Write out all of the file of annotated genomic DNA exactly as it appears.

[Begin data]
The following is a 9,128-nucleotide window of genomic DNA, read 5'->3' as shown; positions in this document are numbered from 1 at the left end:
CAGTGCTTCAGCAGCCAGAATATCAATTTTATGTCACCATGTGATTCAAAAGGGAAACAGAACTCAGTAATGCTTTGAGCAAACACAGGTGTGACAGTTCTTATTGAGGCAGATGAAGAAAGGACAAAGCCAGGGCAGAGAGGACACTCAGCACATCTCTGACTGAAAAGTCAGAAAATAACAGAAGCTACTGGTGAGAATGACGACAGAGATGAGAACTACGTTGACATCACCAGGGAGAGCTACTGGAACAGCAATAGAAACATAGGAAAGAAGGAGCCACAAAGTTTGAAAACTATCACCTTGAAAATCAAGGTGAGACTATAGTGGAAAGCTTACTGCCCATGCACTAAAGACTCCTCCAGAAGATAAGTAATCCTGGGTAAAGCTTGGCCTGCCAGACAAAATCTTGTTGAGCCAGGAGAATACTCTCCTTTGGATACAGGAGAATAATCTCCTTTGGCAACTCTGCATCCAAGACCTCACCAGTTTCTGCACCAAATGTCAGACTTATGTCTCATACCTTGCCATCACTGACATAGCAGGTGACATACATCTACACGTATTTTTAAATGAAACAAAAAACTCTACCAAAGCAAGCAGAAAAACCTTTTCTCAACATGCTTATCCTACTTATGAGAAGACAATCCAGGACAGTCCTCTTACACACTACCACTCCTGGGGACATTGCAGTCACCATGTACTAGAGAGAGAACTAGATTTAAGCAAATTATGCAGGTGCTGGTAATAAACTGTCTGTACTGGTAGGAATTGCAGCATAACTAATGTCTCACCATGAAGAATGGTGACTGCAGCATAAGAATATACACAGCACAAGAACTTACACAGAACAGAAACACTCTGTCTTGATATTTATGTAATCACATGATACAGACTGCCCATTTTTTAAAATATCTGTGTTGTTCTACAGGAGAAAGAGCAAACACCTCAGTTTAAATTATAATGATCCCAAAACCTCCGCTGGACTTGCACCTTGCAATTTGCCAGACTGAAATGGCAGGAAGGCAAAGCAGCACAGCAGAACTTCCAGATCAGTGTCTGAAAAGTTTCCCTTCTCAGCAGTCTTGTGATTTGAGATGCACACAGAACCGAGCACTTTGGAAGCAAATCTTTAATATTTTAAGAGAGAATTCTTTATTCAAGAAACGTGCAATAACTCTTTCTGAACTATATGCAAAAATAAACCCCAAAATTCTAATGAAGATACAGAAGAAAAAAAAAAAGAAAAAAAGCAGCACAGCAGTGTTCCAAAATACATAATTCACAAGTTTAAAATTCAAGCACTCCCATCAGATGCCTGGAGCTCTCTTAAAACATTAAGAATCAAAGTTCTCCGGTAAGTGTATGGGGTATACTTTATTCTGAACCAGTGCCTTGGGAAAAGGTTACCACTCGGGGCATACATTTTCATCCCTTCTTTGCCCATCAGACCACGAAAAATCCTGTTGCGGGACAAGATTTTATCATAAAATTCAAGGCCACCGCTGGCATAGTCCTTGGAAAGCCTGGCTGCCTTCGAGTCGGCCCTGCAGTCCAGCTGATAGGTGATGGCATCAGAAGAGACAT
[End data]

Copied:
The following is a 9,128-nucleotide window of genomic DNA, read 5'->3' as shown; positions in this document are numbered from 1 at the left end:
CAGTGCTTCAGCAGCCAGAATATCAATTTTATGTCACCATGTGATTCAAAAGGGAAACAGAACTCAGTAATGCTTTGAGCAAACACAGGTGTGACAGTTCTTATTGAGGCAGATGAAGAAAGGACAAAGCCAGGGCAGAGAGGACACTCAGCACATCTCTGACTGAAAAGTCAGAAAATAACAGAAGCTACTGGTGAGAATGACGACAGAGATGAGAACTACGTTGACATCACCAGGGAGAGCTACTGGAACAGCAATAGAAACATAGGAAAGAAGGAGCCACAAAGTTTGAAAACTATCACCTTGAAAATCAAGGTGAGACTATAGTGGAAAGCTTACTGCCCATGCACTAAAGACTCCTCCAGAAGATAAGTAATCCTGGGTAAAGCTTGGCCTGCCAGACAAAATCTTGTTGAGCCAGGAGAATACTCTCCTTTGGATACAGGAGAATAATCTCCTTTGGCAACTCTGCATCCAAGACCTCACCAGTTTCTGCACCAAATGTCAGACTTATGTCTCATACCTTGCCATCACTGACATAGCAGGTGACATACATCTACACGTATTTTTAAATGAAACAAAAAACTCTACCAAAGCAAGCAGAAAAACCTTTTCTCAACATGCTTATCCTACTTATGAGAAGACAATCCAGGACAGTCCTCTTACACACTACCACTCCTGGGGACATTGCAGTCACCATGTACTAGAGAGAGAACTAGATTTAAGCAAATTATGCAGGTGCTGGTAATAAACTGTCTGTACTGGTAGGAATTGCAGCATAACTAATGTCTCACCATGAAGAATGGTGACTGCAGCATAAGAATATACACAGCACAAGAACTTACACAGAACAGAAACACTCTGTCTTGATATTTATGTAATCACATGATACAGACTGCCCATTTTTTAAAATATCTGTGTTGTTCTACAGGAGAAAGAGCAAACACCTCAGTTTAAATTATAATGATCCCAAAACCTCCGCTGGACTTGCACCTTGCAATTTGCCAGACTGAAATGGCAGGAAGGCAAAGCAGCACAGCAGAACTTCCAGATCAGTGTCTGAAAAGTTTCCCTTCTCAGCAGTCTTGTGATTTGAGATGCACACAGAACCGAGCACTTTGGAAGCAAATCTTTAATATTTTAAGAGAGAATTCTTTATTCAAGAAACGTGCAATAACTCTTTCTGAACTATATGCAAAAATAAACCCCAAAATTCTAATGAAGATACAGAAGAAAAAAAAAAAGAAAAAAAGCAGCACAGCAGTGTTCCAAAATACATAATTCACAAGTTTAAAATTCAAGCACTCCCATCAGATGCCTGGAGCTCTCTTAAAACATTAAGAATCAAAGTTCTCCGGTAAGTGTATGGGGTATACTTTATTCTGAACCAGTGCCTTGGGAAAAGGTTACCACTCGGGGCATACATTTTCATCCCTTCTTTGCCCATCAGACCACGAAAAATCCTGTTGCGGGACAAGATTTTATCATAAAATTCAAGGCCACCGCTGGCATAGTCCTTGGAAAGCCTGGCTGCCTTCGAGTCGGCCCTGCAGTCCAGCTGATAGGTGATGGCATCAGAAGAGACAT